Turning 35 has made me realize how fast the time has gone by. I don't mind that I'm only five years away from the big one, however, it feels like being 20 was only yesterday. I think about how different my life was then. Quite carefree, and for the most part, completely naive to the world around me. And yet, there are parts of my life that were already too grown up, even at that age.
Sometimes children have to grow up too fast. Their circumstances command them to take charge and survive whatever it is that may be robbing them of just being a kid. As a young adult, I did not understand the whys or the hows of what came to be, in my own life. But now that I'm a parent, there is a sharper perspective from where it once appeared blurry. Like the children, the parents are also trying to survive. And hopefully, there is a support system in place to help them through the 'life stuff'.
My mom has been gone for just over 3 years now. Celebrating another birthday, without her, was easier than I thought it might be. I thought about where she was at, when she turned 35. And it gives me joy to know that she was happy, beginning a new life for herself--and in some ways, for her children, too. I'd like to think that she knows that I'm happy, as well. To see all that has changed since she was here--and maybe God did grant her request for a 'news feed' of sorts. Wouldn't that be the coolest thing? To have social network up there, keeping tabs on earth-bound loved ones. But then I hear that Heaven is so grand--a place where time stands still. So it may be such that when I arrive and see my mom, it will seem as if no time at all has passed, for her.
I wish I could put time in a bottle. Not to save it up, or spend it later. What I want to put in that bottle are the memories of my kids when they were little. They still are kinda little, but I'm painfully aware of how fast it all has gone by. This kindergarten chapter, this going to school every day now...it has hit me that the time I have with them gets shorter, each year. My daughter will go to preschool, next year. The comments I hear the most, about that milestone, is all the extra time I will have. And that is something--time to do all the stuff that is hard to do when they are at home.
Lately, I've been convicted of how more often than not, I will find things to do other than play with my kids. It makes me sad, partly because my mind is always thinking of the next thing I have to do...and all the while, the days go by, the months, the years..."cat's in the cradle and the silver spoon, little boy blue and the man and the moon..." Just like that old song, I'll wish that I would have said 'no' to the list, and got on the floor with them, instead.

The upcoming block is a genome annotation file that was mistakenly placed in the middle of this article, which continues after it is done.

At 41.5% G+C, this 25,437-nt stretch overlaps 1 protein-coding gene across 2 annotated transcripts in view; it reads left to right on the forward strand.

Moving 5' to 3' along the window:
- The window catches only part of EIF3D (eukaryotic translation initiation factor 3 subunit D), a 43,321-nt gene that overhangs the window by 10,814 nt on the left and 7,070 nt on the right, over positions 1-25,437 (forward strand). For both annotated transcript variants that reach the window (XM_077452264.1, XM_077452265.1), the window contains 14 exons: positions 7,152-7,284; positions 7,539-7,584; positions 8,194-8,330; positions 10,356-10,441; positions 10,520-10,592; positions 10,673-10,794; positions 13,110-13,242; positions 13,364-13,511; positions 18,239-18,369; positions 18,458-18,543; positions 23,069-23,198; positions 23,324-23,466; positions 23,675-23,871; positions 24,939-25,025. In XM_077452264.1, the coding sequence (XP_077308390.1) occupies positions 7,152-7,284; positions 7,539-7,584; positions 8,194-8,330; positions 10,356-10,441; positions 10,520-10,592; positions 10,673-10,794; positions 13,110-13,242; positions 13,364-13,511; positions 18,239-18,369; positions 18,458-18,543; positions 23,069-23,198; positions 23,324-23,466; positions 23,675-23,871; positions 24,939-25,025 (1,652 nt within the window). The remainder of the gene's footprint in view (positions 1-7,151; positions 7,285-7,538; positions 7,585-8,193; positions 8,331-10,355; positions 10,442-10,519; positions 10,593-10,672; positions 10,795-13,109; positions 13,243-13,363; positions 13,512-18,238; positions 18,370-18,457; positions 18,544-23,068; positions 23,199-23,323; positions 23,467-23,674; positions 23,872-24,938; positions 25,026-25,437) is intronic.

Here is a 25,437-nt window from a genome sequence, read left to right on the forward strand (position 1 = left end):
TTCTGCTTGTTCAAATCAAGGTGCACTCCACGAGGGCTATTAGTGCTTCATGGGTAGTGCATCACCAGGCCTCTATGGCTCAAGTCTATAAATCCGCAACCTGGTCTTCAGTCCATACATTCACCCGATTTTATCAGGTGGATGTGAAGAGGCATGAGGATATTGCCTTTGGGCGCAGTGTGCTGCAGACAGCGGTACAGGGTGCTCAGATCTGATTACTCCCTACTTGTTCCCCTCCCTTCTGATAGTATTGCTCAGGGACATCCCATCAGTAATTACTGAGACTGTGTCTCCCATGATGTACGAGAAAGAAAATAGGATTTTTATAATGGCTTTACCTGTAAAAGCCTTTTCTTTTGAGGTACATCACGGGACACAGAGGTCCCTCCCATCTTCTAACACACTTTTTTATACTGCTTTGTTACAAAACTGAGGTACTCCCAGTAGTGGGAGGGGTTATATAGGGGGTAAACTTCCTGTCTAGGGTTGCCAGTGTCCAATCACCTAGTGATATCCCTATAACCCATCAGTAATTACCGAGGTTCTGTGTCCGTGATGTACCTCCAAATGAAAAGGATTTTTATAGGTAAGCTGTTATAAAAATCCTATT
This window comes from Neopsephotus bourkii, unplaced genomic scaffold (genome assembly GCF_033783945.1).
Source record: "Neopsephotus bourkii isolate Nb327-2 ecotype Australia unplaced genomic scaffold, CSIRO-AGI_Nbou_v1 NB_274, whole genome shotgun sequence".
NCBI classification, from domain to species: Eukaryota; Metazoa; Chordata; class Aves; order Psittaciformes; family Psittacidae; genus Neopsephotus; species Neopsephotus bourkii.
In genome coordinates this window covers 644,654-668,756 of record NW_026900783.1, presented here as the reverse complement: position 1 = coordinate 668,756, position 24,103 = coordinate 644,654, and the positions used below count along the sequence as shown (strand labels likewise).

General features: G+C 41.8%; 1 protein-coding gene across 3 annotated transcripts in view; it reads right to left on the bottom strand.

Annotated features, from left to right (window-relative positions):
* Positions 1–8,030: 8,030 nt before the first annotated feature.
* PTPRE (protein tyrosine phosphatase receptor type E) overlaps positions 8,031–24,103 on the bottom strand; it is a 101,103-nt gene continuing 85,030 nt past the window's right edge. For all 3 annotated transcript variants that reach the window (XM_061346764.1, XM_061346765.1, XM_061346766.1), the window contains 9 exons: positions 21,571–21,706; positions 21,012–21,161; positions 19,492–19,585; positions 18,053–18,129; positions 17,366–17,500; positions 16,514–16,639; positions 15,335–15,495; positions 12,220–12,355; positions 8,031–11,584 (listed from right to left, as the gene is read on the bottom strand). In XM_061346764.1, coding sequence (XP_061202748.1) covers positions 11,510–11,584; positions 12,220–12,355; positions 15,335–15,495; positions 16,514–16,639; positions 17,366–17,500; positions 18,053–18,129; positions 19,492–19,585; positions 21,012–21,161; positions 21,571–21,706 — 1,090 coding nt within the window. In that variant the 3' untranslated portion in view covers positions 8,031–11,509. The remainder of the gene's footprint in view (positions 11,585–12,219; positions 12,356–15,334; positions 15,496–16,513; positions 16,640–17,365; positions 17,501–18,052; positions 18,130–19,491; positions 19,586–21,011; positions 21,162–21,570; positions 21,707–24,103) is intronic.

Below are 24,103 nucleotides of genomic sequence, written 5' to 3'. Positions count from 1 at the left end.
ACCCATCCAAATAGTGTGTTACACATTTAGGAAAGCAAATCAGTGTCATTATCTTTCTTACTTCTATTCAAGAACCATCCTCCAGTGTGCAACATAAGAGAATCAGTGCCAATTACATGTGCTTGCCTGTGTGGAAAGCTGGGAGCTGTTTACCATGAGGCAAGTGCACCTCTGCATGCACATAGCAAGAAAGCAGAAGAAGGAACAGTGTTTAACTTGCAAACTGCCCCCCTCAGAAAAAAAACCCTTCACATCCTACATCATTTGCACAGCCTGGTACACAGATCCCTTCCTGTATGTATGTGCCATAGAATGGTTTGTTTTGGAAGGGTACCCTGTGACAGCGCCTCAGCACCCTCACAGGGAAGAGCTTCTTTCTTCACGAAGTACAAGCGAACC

My dad has a unique propensity for remaining somewhat child-like, even at his grandfatherly age. I have many memories of bike rides, going to the parks, wrestling on the stinky floor(yes, there was 'gas' involved), playing softball, board games and cards. Those happy times are good filters against the unpleasant circumstance of life. I think that somewhere in there, I'm a lot like him. I need to remind myself of what it means 'to play'.
Kids are so creative. I love that about them. Cardboard boxes are turned into doghouses for stuffed animals--complete with an attached doggie door, made out of a paper bag. Scotch tape is a commodity used for securing all kinds of things to the back of little tractors. The grill tongs are barracudas that eat squeaky bath-toy fishies. Spoons are dog bones, pillows and bean bags are rocks for the plastic snakes to hide under. Yarn and name-tag holders have now become dog leashes. Oh, another favorite: those metal holders for steeping loose tea? They are sharks that enjoy eating coins. The barbies go to parties--riding my little pony's and giant stuffed cats--as their coaches and carriages. Cinderella has gone lots of places, at our house! And then there is all the nature stuff on the kitchen island: tree bark, rocks, pine cones, and the glass jars with the 'bug of the day' catch. The fridge is covered in artwork...
Note to self: play with your kids today. The to-do list can wait 15 minutes...or maybe half an hour. We can't bottle up time for later, but the memories we choose to make will always be with us.